"The Man Show" arose out of one producer's comment that he wouldn't appeal to women. So why can't a show appeal to just guys? he wondered. He and his friend Adam Carolla pitched the idea to several ABC executives, including Michael Davies, who loved it. The overarching concept was the "anti-Oprah show," with a heavy emphasis on midgets, explosions and beer. They shot the pilot and sent it to the network. "It was the most poorly received pilot ever," Davies recalls. "The Standards and Practices guys said they could never put it on." But within days of the rejection, seven cable networks were bidding on the show, and Comedy Central won.

As for the unapologetic buffoonery of his "Man Show" character, Kimmel says: "That is definitely one element of my persona. If I'm out drinking with my buddies, that's when it comes out. But I'll be totally different at other times, depending on the situation. 'The Man Show' -- I knew what that was. I gave them what they wanted."

Lately he's been trying to do that for Fox Sports. Kimmel tapes a comedy sketch each week in the apartment of his producer, making picks on games and poking fun at the occasional pomposity of the N.F.L.

Some at Fox aren't laughing. Kimmel's weekly bit is routinely derided by his castmates on the Fox pregame show. "Keep in mind, I have a sterling ratings track record for Fox," he notes, dropping the usual self-effacing humor for a more telling dose of self-promotion. "You can isolate a ratings bump to the day I started and the quarter-hour that I'm on."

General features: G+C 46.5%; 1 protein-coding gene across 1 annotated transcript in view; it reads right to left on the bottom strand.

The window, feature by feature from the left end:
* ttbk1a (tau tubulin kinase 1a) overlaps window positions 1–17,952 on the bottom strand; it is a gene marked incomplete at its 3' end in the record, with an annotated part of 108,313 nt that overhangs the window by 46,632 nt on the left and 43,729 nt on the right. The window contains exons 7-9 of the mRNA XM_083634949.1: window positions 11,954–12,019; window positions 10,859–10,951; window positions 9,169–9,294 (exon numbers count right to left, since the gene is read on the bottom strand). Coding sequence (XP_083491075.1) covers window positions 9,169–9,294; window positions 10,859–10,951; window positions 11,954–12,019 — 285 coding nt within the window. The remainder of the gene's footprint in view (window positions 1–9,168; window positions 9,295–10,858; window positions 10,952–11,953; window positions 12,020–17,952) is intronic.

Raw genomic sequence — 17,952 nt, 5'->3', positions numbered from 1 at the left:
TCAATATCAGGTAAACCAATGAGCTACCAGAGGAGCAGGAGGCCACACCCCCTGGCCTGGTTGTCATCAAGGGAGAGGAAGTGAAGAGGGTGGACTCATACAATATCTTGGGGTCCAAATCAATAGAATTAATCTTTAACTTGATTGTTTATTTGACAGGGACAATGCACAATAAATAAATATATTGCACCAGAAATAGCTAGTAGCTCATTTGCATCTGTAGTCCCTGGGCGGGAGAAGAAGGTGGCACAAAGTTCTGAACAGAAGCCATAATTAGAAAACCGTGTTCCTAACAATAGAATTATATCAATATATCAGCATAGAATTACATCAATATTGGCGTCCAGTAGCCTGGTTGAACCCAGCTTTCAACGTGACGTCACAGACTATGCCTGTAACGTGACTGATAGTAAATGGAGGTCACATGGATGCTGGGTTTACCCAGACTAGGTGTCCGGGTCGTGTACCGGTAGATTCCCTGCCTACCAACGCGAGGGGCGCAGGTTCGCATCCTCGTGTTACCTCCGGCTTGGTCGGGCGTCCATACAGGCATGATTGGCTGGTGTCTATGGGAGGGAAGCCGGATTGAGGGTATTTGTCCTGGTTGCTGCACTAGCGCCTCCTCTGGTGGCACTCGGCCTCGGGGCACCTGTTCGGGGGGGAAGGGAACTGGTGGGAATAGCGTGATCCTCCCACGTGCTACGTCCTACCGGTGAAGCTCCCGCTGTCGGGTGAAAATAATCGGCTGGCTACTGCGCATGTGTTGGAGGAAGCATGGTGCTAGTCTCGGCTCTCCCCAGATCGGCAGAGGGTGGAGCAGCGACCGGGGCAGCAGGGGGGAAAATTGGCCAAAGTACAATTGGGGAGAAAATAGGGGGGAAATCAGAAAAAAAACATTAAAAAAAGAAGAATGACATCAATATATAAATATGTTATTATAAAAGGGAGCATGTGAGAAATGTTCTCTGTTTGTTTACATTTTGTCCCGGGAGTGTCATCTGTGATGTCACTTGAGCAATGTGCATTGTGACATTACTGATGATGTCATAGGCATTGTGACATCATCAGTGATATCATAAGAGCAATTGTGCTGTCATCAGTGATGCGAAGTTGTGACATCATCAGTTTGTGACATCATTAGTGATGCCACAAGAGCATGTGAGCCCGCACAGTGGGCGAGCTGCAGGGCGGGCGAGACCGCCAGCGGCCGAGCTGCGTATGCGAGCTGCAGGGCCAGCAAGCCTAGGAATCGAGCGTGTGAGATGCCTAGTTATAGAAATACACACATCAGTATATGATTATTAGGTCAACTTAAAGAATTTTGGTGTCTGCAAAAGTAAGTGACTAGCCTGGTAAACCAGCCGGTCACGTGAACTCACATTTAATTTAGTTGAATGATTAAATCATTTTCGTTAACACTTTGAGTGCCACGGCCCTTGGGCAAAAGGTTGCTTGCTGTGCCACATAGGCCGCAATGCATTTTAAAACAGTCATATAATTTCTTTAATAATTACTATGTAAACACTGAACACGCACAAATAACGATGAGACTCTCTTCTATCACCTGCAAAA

Off his sports success, he did get a meeting with Fox's senior entertainment management, but it did not go well. They suggested that he could start a late-night talk show at a Fox station in Minnesota and maybe expand to other local stations from there. Kimmel called the idea "ridiculous and insulting." "We're going, 'Are you insane?'" he says, his extremely healthy ego flaring up in response to yet another perceived snub. "Do you know I've been offered sitcoms and all kinds of stuff?"

The experience left him with a very dim view of that network's late-night prospects. Earlier this year, Conan O'Brien declined Fox's offer to sign on for an 11 p.m. show, even though the proposed salary of more than $20 million dwarfs the $8 million O'Brien took to stay at NBC -- to say nothing of the $1.75 million Kimmel will be getting at ABC. "If Conan turned down even $25 million, he was smart," Kimmel says. "Fox isn't going to be successful in the talk arena as long as the present administration is in charge."

For Fox to break into late night now, it would take "an ironclad contract with a big, can't-miss star," says one executive who has been involved in the effort. "Jimmy Kimmel may be a lot of things, but that, he ain't."

Opening up his laptop, Kimmel reads out the letter he sent as an invitation to be the first ever guest on his late-night show: "Dear Dave: Please be my first guest. Thanks in advance, Jimmy. P. S.: Let's not be childish about this." Kimmel sent the note on some Lionel Richie stationery he had acquired. Letterman sent back a polite no.